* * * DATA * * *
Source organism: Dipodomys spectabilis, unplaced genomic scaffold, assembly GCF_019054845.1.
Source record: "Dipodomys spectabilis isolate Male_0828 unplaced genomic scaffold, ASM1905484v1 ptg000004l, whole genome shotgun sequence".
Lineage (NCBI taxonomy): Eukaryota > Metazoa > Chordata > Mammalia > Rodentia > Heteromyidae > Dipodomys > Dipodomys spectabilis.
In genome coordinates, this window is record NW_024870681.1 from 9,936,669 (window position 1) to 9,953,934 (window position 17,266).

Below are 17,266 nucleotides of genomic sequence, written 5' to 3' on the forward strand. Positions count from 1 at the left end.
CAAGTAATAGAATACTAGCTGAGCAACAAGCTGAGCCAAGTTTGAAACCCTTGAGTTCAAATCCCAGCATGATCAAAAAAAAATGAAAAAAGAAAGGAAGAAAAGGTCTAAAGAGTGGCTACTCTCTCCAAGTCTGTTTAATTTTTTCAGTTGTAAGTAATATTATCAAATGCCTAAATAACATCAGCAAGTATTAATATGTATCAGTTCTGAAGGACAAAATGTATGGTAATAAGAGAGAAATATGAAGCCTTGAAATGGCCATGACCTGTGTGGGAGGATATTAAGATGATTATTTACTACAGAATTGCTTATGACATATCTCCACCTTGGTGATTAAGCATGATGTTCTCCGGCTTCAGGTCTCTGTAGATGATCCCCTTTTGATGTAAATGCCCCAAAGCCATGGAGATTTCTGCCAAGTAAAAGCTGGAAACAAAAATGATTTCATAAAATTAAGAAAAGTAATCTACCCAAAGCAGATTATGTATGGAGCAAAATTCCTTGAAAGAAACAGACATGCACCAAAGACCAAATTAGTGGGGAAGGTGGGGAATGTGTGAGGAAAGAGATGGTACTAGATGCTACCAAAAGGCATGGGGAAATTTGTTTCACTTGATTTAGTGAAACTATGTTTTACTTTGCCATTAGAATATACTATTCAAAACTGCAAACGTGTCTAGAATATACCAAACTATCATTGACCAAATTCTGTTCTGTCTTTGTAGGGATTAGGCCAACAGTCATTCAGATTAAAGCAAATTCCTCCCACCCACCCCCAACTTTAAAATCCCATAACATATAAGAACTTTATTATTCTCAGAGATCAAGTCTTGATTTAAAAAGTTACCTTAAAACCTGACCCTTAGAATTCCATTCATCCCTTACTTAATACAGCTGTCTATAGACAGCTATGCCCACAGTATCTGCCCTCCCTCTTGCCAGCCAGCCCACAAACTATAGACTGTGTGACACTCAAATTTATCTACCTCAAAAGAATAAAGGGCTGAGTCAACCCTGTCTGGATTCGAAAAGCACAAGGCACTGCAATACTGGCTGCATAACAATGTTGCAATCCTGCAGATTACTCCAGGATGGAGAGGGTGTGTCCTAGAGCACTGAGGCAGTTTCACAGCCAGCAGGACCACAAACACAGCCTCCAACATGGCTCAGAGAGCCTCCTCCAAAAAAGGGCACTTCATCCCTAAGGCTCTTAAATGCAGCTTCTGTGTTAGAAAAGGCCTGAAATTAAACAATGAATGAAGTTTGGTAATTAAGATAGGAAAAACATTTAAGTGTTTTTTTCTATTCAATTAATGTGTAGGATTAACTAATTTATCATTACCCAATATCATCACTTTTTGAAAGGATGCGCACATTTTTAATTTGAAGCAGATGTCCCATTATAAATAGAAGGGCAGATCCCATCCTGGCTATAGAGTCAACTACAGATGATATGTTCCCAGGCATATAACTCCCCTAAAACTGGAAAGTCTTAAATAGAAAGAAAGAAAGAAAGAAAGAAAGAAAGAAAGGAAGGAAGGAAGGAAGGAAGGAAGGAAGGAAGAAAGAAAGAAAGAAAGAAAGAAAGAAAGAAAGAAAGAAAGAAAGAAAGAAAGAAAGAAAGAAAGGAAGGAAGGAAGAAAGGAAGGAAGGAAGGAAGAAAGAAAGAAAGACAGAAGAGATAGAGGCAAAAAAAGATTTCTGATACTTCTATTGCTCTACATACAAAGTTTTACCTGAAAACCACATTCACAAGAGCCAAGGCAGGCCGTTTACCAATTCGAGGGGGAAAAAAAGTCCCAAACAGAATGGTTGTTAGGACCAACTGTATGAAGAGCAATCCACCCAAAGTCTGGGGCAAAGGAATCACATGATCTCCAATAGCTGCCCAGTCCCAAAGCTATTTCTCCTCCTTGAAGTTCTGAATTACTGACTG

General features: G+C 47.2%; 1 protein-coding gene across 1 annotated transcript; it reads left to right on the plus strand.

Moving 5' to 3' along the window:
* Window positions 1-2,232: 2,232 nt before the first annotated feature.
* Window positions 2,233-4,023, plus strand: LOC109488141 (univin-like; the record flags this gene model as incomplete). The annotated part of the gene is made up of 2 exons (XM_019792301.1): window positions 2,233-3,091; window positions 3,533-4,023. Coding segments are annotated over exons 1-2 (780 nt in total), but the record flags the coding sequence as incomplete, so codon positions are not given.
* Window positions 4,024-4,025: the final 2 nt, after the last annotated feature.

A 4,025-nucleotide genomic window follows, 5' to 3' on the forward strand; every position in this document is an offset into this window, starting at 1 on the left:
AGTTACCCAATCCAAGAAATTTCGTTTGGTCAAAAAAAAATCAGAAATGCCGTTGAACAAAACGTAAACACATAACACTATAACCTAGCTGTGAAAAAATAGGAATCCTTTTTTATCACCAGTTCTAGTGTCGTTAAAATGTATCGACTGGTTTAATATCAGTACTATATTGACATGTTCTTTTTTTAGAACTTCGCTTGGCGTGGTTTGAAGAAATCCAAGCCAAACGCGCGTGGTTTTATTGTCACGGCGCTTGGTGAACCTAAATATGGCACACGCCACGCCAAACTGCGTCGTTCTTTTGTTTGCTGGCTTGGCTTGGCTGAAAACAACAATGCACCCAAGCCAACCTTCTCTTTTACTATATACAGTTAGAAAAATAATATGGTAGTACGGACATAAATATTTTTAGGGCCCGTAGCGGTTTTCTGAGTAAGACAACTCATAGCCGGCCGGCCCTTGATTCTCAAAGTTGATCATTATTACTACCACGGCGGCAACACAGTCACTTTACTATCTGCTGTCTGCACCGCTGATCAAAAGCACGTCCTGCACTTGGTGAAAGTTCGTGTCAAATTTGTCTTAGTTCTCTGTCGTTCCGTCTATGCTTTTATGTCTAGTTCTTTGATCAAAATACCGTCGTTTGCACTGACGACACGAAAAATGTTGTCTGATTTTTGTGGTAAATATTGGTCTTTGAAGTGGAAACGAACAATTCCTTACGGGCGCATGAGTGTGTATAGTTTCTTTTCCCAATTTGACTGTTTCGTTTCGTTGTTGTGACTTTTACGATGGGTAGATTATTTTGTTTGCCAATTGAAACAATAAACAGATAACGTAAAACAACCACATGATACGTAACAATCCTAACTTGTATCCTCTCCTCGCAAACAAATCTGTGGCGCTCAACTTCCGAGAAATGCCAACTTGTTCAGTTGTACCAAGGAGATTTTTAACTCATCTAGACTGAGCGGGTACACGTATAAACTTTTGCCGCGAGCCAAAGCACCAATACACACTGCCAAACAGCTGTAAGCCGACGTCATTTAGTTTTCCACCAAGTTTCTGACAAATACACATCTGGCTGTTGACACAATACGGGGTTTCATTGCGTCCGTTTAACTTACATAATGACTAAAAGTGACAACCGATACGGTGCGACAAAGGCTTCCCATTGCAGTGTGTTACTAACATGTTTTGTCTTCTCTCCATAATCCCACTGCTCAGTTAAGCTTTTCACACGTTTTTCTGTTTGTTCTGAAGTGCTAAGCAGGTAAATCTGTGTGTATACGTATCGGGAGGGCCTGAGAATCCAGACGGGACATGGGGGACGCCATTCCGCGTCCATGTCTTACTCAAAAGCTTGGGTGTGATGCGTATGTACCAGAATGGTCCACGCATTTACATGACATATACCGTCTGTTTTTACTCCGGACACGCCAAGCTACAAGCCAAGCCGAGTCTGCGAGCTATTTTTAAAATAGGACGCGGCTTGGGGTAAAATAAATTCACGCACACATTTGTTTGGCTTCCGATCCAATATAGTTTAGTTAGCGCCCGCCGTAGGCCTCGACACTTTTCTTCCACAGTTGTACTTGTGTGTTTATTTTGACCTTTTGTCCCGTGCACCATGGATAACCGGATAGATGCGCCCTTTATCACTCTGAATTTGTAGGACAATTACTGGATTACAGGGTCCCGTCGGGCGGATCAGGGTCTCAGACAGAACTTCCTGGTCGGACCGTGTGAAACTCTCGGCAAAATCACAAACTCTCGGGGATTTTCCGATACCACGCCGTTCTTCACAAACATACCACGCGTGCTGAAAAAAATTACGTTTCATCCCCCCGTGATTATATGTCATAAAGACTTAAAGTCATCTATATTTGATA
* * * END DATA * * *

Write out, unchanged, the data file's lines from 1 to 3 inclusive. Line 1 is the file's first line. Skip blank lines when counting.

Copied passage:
Source organism: Dipodomys spectabilis, unplaced genomic scaffold, assembly GCF_019054845.1.
Source record: "Dipodomys spectabilis isolate Male_0828 unplaced genomic scaffold, ASM1905484v1 ptg000004l, whole genome shotgun sequence".
Lineage (NCBI taxonomy): Eukaryota > Metazoa > Chordata > Mammalia > Rodentia > Heteromyidae > Dipodomys > Dipodomys spectabilis.